Horst Stein

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Horst Stein.

Horst Walter Stein (born 2 May 1928 in Elberfeld, Germany; died 27 July 2008 in Vandœuvres, Switzerland) was a German conductor.


Stein's father was a mechanic. At school in Frankfurt, he studied piano, oboe, and singing. Later, he continued studies at the university in Cologne, including lessons in composition with Busoni's disciple Philipp Jarnach. From 1947 to 1951, he was a repetiteur in Wuppertal.

In 1955, at the invitation of Erich Kleiber[1] Stein conducted at the opening of the restored Berlin State Opera (Unter den Linden),[2] and subsequently worked there as a Staatskapellmeister. From 1961 to 1963, he worked under the leadership of Rolf Liebermann as deputy chief conductor at the Hamburg State Opera. From 1963 to 1970, Stein served as chief conductor and director of opera at the Mannheim National Theatre. Stein held a regular post at the Vienna State Opera from 1969 to 1971, where he conducted 500 performances.[3] He returned to the Hamburg State Opera as General Music Director from 1972 to 1977.

In 1952, Stein began work as a conducting assistant at the Bayreuth Festival to such conductors as Joseph Keilberth, Hans Knappertsbusch, Clemens Krauss and Herbert von Karajan. One source estimates that he subsequently conducted 76 performances there from 1969 to 1986, including the 1983 Bayreuth centenary production of Die Meistersinger von Nürnberg,[4] but this figure is clearly mistaken since Stein had already led 81 in his first seven seasons. More plausibly, Gramophone magazine gives the remarkable total of 138 performances, a number that jibes with the Festspielhaus database.[5]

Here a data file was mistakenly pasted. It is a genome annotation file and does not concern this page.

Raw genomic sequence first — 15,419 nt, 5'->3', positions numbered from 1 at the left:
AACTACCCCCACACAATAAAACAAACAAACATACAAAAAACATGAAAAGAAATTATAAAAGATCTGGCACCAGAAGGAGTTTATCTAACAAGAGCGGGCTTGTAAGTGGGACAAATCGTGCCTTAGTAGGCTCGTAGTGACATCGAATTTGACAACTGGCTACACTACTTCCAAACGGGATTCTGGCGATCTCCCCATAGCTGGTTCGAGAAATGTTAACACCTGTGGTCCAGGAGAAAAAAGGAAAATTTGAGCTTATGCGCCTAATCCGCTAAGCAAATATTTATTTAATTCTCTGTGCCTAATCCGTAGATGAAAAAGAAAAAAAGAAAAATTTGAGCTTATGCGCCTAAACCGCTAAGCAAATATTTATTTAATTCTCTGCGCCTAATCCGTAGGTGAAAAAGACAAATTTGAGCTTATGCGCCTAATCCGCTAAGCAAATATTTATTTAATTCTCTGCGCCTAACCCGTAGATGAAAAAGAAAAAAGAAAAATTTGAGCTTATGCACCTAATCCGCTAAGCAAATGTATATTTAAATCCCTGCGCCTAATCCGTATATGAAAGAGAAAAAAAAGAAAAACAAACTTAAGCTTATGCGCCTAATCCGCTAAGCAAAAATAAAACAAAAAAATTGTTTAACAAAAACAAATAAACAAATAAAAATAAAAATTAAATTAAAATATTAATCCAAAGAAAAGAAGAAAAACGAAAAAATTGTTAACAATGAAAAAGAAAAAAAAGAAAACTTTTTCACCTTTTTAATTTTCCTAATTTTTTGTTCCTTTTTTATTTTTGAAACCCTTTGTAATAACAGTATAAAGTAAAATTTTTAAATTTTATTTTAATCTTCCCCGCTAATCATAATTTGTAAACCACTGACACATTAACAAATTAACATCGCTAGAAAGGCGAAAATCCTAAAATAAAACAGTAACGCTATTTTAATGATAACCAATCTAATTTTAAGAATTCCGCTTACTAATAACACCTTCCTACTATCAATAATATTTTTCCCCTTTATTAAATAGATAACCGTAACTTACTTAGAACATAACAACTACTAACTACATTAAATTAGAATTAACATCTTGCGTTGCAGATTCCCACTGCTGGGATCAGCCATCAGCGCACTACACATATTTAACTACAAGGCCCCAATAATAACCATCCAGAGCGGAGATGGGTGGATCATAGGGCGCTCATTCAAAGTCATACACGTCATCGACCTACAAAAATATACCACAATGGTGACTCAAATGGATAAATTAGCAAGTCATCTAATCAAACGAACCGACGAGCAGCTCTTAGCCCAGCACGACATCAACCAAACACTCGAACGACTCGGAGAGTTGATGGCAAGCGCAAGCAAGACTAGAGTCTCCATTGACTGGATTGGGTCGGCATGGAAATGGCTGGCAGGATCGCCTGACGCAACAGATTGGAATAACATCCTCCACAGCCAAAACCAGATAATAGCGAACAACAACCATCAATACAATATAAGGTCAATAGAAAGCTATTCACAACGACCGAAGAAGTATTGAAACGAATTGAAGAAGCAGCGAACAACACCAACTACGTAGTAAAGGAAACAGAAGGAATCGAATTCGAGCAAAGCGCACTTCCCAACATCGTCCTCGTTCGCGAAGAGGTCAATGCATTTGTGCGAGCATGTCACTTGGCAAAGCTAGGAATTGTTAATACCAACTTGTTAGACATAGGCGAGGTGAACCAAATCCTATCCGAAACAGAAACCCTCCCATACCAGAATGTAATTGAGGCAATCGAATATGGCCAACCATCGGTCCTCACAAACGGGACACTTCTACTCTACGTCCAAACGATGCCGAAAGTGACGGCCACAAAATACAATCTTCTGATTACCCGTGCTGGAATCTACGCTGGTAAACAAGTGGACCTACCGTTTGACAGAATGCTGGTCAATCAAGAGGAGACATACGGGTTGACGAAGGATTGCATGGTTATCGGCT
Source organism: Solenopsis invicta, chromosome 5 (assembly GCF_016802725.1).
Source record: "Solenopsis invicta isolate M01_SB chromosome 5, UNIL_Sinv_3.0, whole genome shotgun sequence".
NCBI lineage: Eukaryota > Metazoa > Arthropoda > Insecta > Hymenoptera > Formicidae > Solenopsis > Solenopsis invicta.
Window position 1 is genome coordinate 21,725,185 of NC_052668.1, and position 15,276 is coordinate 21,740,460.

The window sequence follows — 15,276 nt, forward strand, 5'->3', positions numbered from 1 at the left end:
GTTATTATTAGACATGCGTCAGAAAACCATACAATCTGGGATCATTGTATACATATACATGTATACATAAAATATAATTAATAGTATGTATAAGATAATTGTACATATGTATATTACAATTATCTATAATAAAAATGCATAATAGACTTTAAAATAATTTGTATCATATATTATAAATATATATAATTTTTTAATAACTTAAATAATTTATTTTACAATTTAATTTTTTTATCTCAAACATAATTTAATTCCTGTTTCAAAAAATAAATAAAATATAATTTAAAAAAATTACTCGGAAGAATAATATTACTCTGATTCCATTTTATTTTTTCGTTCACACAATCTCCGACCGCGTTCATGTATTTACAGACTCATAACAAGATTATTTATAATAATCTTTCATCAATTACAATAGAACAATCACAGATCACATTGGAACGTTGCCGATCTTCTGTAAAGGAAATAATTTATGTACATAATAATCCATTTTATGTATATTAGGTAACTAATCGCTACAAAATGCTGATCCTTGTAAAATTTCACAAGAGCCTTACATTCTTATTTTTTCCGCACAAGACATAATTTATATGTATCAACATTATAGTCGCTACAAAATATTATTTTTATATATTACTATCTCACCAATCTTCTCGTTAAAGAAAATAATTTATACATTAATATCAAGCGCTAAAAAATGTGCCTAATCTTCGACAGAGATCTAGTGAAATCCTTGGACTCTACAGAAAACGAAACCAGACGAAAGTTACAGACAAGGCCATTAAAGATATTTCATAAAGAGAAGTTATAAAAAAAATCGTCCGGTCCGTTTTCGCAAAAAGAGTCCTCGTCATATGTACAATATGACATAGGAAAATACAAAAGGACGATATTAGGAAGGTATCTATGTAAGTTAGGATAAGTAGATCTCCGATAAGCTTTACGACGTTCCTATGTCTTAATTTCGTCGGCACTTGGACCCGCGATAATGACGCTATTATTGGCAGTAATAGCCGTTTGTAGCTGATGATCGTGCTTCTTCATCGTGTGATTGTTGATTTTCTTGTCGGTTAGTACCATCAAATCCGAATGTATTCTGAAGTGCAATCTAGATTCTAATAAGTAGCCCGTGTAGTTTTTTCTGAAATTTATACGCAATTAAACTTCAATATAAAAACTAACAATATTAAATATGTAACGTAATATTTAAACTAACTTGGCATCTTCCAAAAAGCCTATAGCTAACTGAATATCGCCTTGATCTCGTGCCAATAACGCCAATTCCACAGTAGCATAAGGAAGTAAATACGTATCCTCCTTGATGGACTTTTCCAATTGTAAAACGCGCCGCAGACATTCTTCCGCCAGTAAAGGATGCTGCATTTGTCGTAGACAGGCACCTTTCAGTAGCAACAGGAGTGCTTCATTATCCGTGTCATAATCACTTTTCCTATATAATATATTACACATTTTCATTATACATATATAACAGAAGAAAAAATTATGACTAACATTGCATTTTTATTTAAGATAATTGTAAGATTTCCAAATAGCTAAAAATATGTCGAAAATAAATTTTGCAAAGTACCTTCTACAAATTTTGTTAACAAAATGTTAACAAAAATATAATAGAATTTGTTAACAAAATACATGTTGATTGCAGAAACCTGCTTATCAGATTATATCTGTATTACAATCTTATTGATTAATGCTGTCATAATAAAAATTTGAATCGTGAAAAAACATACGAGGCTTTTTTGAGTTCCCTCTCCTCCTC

He held principal conducting positions with the Bamberg Symphony Orchestra, l'Orchestre de la Suisse Romande in Geneva, the Basel Symphony Orchestra and the NHK Symphony Orchestra Tokyo. He was especially associated with the music of Max Reger and recorded several Reger works, besides many works of the German Romantic period (the Second and Sixth symphonies of Bruckner with the Vienna PO, as well as several works by Sibelius, all for Decca).

He spent much time training young conductors.[6]

Honours and awards[edit]


  1. ^ Gramophone, October 2008, p8
  2. ^ Raeburn, Christopher and Koegler, Horst, "New Opera Houses" (Winter, 1955–1956). Tempo (New Ser.), 38" pp. 23-29.
  3. ^ Gramophone, October 2008, p8
  4. ^ Kinderman, William, "Performers and Instruments: Bayreuth 1983" (Summer 1984). 19th-Century Music, 8 (1): pp. 60-63
  5. ^ Gramophone, October 2008, p8
  6. ^ Gramophone, October 2008, p8

External links[edit]

Preceded by Principal Conductor, Bamberg Symphony Orchestra
Succeeded by